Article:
A New World Order, International Cooperation
– the UN at 75
“At this time when global fault lines risk exploding, we must return to fundamental principles,” he said. “We must return to the framework that has kept us together. We must come home to the UN Charter.”
– António Guterres, Secretary-General of the United Nations
The international framework of democratic ideals, peace, and cooperation was the creation of a generation that experienced the ravages of World War II. Many civil society institutions were created by these leaders with the United Nations being the most comprehensive in scope and global impact. The United Nations was founded in the aftermath of World War II on October 24, 1945, to prevent another devastating conflict. The Charter of the United Nations was signed on 26 June 1945, in San Francisco. The 51 founding members hoped this new body would succeed where its predecessor, the League of Nations, had failed in maintaining global peace and security.
75 years later, as the world has become more interconnected than ever before, it still faces a host of problems that will require global cooperation. Setting aside the imminent threat of climate change, international stakeholders are not on track to achieve the Sustainable Development Goals (SDGs) that were collectively set for the 2015-2030 period. On account of this, how can we collaborate to address the inequalities that exist across gender, social, health and environmental pillars? These imbalances reiterate the idea that “a new world order” must be built, through a combination of efforts where regional cooperation and respect for sovereignties are strengthened, and better world governance prevails.
A dialogue on global action to achieve this can not be more urgent. Delivering on the SDGs by 2030 will require collaboration across the private sector, governments and civil society, catalytic investment and innovation, as well as fresh thinking about economic paradigms and business models. Hosted in partnership with UNICEF and Google, the San Francisco Socrates Salon will examine the UN efforts as it marks its 75th year, exploring the new world order of international cooperation, outlining what progress has been made thus far and focus on how we will shape our future, together.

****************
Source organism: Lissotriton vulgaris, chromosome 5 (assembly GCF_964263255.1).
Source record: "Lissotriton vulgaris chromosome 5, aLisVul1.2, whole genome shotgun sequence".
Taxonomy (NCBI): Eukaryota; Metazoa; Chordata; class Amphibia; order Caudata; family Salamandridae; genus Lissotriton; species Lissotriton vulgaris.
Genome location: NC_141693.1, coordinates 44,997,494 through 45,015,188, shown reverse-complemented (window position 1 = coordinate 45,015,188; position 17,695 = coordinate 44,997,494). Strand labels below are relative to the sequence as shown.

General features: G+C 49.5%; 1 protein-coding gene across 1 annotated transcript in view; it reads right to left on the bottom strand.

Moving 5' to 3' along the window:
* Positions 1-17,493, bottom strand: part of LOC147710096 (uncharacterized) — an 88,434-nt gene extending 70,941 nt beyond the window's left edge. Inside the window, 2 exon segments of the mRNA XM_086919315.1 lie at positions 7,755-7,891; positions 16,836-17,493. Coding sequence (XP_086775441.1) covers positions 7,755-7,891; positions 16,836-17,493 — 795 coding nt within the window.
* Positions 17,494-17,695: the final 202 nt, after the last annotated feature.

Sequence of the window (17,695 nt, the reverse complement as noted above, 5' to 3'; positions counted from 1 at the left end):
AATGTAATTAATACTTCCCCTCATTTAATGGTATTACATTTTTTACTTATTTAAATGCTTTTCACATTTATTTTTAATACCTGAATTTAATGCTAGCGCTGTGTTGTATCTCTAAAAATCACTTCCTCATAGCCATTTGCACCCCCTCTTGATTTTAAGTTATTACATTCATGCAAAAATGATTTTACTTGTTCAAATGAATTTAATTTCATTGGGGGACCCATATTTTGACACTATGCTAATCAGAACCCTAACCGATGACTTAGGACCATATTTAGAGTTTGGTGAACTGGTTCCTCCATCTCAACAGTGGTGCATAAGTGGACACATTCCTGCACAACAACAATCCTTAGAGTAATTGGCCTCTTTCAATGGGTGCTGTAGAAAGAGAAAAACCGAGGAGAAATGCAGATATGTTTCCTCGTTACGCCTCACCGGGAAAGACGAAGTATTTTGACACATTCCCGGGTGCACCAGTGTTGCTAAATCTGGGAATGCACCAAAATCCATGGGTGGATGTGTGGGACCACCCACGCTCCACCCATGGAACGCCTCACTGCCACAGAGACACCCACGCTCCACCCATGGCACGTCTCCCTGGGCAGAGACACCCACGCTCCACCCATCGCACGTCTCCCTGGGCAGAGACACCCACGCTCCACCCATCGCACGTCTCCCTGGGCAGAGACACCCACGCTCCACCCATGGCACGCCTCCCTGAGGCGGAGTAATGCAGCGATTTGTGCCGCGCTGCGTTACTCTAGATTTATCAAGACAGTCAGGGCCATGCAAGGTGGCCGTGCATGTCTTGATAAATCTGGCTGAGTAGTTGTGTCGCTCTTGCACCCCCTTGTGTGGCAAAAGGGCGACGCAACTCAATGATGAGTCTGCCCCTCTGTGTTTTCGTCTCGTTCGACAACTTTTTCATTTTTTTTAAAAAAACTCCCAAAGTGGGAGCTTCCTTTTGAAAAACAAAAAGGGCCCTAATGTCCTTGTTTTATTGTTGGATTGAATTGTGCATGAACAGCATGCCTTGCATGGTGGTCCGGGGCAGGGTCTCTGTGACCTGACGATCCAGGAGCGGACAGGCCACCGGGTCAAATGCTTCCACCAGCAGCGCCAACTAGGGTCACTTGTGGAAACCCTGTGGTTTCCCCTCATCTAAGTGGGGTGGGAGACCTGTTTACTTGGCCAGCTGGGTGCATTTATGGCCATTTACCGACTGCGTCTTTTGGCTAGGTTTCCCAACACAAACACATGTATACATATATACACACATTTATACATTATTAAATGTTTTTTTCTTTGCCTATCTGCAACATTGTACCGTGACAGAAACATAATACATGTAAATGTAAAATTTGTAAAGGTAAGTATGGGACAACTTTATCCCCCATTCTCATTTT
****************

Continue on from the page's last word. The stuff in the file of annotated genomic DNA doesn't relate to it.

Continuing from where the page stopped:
Friday Evening Reception
75 years ago, China was the first country to sign the UN charter, an honor bestowed as the first victim of aggression by an Axis power. Fast forward to 2020, China faces a new kind of threat: an outbreak of a strain of coronavirus that had not been previously identified in humans. The outbreaks of COVID-19, Ebola, and others underscore once again the vital importance for all countries to invest in preparedness. Two years ago, WHO and the World Bank founded the Global Preparedness Monitoring Board, an independent body to assess the state of the world’s readiness for a pandemic. Health is one of the few areas in which international cooperation offers the opportunity for countries, agencies, and society to work together for a common cause. But, even with all these efforts, are we actually prepared?
When globally, pneumonia, diarrhea, and malaria remain among the leading causes of death among children under age 5, how much progress have we really made? Three decades ago, polio paralyzed or killed almost 1,000 children every day. Today, 99 percent of those cases have been eliminated. Many of the interventions behind this progress – such as vaccines, oral rehydration salts, and better nutrition – have been practical and cost-effective. Moreover, the rise of digital and mobile technology, access to humanitarian data and other innovations have made it easier and more efficient to deliver critical services in conflict and crisis situations and hard-to-reach communities. This expands the opportunity and ability to respond appropriately and with accountability, yet there is so much more to be done. This session will explore these topics and aim to answer the question, how do we build a future that is fit for the next generation: one that protects their planet, their health, their rights?
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